As if traditional news media needed more bad news about itself, a new We Media/Zogby Interactive survey delivers some. In polling conducted earlier this month, 67 percent of respondents said they feel “traditional journalism is out of touch with what Americans want from their news.” Nearly as many (64 percent) said they’re dissatisfied with the quality of journalism.
And even as media companies wither in a hostile economic environment, 69 percent of the poll’s respondents said they think “media companies are becoming too large and powerful to allow for competition.”
The survey also traced consumers’ ongoing shift to the Internet as a news source. When respondents were asked to cite their primary source of news and information, 48 percent picked the Internet, up from 40 percent saying so a year ago. Among 18-29-year-olds, 55 percent said the Internet is their chief news/information source. So, for that matter, did a sizable minority of those 65 and older (35 percent).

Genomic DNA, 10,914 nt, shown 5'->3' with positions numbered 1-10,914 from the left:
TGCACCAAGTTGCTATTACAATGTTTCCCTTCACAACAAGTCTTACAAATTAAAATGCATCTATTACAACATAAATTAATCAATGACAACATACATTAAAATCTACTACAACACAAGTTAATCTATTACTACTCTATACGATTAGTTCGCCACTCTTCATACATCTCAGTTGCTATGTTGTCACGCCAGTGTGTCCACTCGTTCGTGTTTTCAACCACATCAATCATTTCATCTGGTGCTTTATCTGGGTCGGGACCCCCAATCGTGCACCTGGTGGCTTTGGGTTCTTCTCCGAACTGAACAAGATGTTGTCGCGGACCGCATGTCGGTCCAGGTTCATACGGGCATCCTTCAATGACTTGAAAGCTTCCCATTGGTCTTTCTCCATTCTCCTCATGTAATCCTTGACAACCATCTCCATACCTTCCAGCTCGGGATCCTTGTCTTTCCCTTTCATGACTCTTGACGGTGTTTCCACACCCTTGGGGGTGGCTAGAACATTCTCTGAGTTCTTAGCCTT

TV scored just slightly better among the old folks, with 38 percent citing it as their primary news source. Twenty-nine percent of the poll’s total respondents identified TV as their primary news/information source, with 11 percent picking radio and 10 percent newspapers.
Nor did the respondents feel that Web sites are unreliable. Thirty-two percent said Web sites are their “most trusted” sources of news and information, exceeding the numbers who said the same about newspapers (22 percent), TV (21 percent) and radio (15 percent).